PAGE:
An output interface circuit OIF includes a data latch circuit DLT0, a four-phase clock generating circuit CGEN and a low-amplitude driver circuit NNDr2, and the n-bit data DIN and the clock signal CLKIN are supplied to this circuit.

The data latch circuit DLT0 includes latch circuits DFF00 and DFF01. The four-phase clock generating circuit CGEN includes latch circuits DFF02 to DFF05. The low-amplitude driver circuit NNDr2 includes output circuits OC0 to OC5, and the output circuits OC0 and OC1 are arranged so as to correspond to the number of “n” bits in order to input and output the n-bit data in parallel.

Each of the output circuits OC0 to OC5 has a circuit configuration shown in FIG. 28, and outputs a signal having an amplitude that is lower by Vth of the N-type MOSFET 1 than the voltage amplitude of the input signal.

The non-inverted clock signal is supplied to the latch circuits DFF00, DFF02 and DFF04, and the inverted clock signal is supplied to the latch circuits DFF01, DFF03 and DFF05.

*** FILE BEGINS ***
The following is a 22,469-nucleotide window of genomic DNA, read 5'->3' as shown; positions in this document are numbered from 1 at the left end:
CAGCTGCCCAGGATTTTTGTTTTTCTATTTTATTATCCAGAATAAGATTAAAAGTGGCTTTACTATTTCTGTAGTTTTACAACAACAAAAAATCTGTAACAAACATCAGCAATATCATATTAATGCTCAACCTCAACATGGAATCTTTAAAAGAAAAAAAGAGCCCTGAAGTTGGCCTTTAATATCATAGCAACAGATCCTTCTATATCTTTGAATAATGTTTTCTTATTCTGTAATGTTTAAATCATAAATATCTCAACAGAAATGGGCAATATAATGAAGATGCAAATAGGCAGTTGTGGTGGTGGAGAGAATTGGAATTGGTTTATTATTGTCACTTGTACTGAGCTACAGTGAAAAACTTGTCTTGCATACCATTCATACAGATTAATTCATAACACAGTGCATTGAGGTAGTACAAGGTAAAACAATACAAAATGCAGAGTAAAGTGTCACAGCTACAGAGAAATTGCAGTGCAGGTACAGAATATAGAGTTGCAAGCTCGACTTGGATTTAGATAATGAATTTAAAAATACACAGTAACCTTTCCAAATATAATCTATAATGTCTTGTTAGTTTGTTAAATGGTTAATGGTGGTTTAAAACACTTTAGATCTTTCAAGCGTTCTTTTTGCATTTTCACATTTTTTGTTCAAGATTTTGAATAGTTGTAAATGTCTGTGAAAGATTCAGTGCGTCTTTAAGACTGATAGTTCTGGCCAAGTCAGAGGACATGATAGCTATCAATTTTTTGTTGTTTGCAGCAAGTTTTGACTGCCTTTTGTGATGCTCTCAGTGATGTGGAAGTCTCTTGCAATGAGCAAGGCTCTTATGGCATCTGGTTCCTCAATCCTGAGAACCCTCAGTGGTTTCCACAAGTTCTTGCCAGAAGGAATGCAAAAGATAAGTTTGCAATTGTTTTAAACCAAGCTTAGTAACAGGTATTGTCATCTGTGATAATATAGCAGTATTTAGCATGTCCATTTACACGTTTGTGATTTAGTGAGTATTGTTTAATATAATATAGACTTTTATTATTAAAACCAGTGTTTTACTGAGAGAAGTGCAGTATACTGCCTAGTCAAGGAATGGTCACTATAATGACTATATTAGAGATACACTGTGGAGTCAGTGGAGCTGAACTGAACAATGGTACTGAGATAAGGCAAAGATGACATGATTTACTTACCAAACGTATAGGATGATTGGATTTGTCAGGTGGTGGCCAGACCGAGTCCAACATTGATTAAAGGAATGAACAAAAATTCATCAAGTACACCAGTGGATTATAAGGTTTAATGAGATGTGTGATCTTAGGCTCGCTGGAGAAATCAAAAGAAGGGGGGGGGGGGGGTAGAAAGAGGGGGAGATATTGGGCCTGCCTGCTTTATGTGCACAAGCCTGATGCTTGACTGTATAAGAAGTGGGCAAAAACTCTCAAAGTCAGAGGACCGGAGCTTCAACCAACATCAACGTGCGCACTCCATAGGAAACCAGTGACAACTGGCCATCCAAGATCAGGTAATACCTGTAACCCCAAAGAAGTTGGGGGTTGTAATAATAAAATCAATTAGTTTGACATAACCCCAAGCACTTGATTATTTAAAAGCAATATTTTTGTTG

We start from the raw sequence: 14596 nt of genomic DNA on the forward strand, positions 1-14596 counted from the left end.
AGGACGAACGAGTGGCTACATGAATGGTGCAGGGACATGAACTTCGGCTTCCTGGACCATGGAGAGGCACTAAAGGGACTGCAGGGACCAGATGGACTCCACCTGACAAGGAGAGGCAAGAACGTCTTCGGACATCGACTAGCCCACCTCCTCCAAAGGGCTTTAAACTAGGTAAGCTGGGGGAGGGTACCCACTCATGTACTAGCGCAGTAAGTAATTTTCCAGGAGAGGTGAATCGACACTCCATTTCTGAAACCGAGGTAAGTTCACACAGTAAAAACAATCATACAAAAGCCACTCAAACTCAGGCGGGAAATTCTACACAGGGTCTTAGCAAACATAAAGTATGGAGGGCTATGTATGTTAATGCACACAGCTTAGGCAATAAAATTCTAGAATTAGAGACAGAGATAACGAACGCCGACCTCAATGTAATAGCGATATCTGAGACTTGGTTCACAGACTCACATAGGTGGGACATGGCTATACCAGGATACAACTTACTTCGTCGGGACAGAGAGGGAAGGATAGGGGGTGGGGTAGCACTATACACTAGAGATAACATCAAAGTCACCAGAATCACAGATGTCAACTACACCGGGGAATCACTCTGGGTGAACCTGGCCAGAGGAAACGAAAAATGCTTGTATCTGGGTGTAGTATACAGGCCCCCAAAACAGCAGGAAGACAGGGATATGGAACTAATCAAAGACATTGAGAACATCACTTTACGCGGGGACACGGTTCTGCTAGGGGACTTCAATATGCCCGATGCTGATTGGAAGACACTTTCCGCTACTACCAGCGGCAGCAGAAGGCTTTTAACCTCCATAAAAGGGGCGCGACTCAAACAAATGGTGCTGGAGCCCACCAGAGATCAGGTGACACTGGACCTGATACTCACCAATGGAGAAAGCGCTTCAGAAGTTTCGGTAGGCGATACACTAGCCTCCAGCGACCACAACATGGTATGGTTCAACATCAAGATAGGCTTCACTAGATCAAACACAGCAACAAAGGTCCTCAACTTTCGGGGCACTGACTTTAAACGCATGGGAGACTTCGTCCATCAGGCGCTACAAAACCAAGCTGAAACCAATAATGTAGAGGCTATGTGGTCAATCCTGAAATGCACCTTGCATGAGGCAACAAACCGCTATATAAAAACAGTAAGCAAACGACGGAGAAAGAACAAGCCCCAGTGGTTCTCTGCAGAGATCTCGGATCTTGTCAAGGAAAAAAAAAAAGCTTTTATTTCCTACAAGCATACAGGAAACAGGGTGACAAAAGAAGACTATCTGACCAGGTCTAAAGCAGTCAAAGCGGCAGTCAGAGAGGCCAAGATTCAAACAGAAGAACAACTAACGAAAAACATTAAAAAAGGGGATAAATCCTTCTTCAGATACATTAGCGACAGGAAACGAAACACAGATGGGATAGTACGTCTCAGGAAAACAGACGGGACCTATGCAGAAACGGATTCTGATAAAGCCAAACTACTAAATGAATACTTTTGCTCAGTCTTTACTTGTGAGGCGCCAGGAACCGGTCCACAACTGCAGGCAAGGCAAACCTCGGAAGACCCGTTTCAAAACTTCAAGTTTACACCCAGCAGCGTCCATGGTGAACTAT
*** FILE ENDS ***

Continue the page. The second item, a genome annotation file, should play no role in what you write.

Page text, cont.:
The latch circuit DFF00 latches the even-numbered data DIN (0, 2, 4, . . . ) in synchronization with the non-inverted clock signal, and outputs the latched data to the output circuit OC0. The latch circuit DFF01 latches the odd-numbered data DIN (1, 3, 5, . . . ) in synchronization with the inverted clock signal, and outputs the latched data to the output circuit OC1.

The output signals of the latch circuits DFF02 and DFF03 are fed back to inputs of these respective latch circuits, and besides, the signals that are inverted by the inverter circuits are input to these latch circuits. To the latch circuit DFF04, an output signal of the latch circuit DFF02 is fed back as its input signal. To the latch circuit DFF05, an output signal of the latch circuit DFF03 is fed back as its input signal.